Anita Davison said...

Lovely post, Jackie. What an interesting woman Marie de Rohan was, and as I discovered she was also a lover of Earl Holland, I intend to delve a bit further.

Jackie Hodson said...

Thank you Marg. Yes- there are some truly fascinating characters out there, full of colour and surprise. Long may it be so!
And many thanks to you, Anita. It was through Lord Holland that I 'met' his mother - the Lady Penelope Devereux - another astonishing woman. I'm afraid I, personally, don't treat Henry Rich too well - he gets a little overshadowed by Buckingham! But his story is well worth a delve into. He and Marie meet again in England 1638/39, just before the Civil War. They remained good friends to the last.

Alison Stuart said...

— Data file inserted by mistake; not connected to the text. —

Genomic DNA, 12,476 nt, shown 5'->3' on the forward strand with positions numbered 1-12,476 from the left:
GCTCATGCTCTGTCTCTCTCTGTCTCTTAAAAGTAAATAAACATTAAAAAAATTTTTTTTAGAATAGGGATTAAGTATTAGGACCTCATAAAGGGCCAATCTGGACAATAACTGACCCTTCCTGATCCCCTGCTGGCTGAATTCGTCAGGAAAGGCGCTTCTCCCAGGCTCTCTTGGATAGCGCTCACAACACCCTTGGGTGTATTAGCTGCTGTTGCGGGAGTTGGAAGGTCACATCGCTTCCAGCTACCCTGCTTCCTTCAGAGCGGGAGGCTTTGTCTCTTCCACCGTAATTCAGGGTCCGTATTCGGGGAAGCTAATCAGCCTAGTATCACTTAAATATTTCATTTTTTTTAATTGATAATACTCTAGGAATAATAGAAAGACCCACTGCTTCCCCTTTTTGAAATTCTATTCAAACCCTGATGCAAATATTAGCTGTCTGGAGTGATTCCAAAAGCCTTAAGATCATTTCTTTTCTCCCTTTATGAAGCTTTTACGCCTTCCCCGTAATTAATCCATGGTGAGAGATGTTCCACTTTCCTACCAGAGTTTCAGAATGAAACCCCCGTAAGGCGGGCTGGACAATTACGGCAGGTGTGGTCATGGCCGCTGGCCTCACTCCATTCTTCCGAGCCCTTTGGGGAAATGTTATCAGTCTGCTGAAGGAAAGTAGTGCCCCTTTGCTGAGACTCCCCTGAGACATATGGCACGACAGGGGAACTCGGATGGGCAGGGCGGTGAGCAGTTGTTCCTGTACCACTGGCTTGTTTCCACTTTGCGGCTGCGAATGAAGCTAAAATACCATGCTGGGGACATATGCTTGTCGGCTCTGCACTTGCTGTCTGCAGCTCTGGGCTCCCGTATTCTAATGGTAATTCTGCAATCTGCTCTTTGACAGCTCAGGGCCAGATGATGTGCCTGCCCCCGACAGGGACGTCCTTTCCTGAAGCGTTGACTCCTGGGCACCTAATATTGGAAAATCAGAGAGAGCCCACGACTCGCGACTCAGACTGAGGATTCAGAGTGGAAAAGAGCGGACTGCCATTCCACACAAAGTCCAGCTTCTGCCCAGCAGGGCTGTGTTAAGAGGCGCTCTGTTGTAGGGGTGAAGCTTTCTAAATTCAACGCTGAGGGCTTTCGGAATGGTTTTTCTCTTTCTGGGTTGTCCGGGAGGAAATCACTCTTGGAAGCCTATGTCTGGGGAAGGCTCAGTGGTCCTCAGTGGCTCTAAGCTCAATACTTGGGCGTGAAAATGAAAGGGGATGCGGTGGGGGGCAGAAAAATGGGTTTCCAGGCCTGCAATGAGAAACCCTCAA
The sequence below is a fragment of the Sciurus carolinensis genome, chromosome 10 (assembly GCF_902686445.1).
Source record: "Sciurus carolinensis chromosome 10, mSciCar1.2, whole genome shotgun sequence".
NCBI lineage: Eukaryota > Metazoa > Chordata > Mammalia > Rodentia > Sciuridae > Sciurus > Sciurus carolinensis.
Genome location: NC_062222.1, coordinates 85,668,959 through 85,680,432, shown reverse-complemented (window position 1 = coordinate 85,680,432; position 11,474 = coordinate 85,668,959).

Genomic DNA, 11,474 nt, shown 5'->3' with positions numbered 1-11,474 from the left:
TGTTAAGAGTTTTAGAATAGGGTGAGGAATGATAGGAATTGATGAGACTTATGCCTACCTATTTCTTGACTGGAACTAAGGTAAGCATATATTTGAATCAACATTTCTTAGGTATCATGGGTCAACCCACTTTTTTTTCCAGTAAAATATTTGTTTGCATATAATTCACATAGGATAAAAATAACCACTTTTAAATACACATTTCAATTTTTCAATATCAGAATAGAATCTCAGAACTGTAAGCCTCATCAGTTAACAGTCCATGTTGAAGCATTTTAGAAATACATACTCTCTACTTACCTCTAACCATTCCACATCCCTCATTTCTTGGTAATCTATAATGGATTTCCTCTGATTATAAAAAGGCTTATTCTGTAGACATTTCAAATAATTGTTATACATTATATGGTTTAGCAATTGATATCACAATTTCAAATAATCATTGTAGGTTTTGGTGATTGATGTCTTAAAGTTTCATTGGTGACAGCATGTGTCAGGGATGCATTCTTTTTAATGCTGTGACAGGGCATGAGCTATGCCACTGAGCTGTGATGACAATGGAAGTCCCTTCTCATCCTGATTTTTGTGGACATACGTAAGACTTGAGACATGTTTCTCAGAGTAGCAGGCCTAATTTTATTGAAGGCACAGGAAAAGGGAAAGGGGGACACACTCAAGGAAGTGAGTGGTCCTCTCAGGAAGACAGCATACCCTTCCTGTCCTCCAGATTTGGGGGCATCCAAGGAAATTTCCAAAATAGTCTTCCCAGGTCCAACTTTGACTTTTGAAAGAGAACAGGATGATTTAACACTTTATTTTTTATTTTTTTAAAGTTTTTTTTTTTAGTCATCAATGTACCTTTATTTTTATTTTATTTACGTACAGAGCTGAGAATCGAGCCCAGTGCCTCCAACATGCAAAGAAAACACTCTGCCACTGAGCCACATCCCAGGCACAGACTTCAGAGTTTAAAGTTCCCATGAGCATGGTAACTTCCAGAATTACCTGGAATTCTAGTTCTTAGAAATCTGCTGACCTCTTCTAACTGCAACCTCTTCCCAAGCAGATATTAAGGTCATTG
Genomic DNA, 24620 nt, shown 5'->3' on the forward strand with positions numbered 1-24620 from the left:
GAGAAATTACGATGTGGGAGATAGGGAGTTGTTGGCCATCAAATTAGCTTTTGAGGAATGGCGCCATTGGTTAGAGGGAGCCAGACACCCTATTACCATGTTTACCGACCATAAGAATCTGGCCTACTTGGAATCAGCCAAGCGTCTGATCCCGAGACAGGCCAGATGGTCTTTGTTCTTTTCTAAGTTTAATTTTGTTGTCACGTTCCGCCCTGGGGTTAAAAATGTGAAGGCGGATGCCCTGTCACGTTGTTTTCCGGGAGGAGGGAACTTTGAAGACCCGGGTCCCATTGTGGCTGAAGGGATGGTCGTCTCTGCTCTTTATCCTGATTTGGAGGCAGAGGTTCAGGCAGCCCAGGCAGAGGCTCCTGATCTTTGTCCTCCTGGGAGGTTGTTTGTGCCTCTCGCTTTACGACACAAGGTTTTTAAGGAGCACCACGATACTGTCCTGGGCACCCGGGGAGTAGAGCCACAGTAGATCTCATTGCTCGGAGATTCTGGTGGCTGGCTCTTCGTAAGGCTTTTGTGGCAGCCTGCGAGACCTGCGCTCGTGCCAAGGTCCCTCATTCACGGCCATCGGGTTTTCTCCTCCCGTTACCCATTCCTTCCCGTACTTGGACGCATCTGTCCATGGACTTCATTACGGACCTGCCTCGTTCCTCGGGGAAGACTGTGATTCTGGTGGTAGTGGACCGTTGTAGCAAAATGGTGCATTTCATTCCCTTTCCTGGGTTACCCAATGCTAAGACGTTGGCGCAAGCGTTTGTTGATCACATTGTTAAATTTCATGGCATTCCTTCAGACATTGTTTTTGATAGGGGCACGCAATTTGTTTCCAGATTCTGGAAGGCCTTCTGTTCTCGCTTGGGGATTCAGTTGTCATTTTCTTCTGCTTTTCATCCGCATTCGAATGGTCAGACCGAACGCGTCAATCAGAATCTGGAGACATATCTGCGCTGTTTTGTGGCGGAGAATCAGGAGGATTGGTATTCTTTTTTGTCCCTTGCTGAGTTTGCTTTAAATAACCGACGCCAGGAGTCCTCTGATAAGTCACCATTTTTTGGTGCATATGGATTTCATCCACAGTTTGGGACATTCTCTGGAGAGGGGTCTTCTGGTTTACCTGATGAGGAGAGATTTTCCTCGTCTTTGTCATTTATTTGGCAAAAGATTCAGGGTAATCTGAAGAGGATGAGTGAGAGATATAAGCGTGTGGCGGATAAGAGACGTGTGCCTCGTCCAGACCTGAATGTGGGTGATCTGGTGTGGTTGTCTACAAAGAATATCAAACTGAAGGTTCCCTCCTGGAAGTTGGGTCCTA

Hi Jackie

Thank you for visiting us at Hoydens. Fact can so often be stranger than fiction and the seventeenth century is a wonderful repository of characters whose lives we, as writers, couldn't even begin to dream up!
Alison S.

weaveagarland said...

Hi Alison
Many thanks to you for this opportunity to come and stay a while! I've often thought that ever single character in this story is capable of carrying a whole novel on their own. There is something very special about this century :o)
Jackie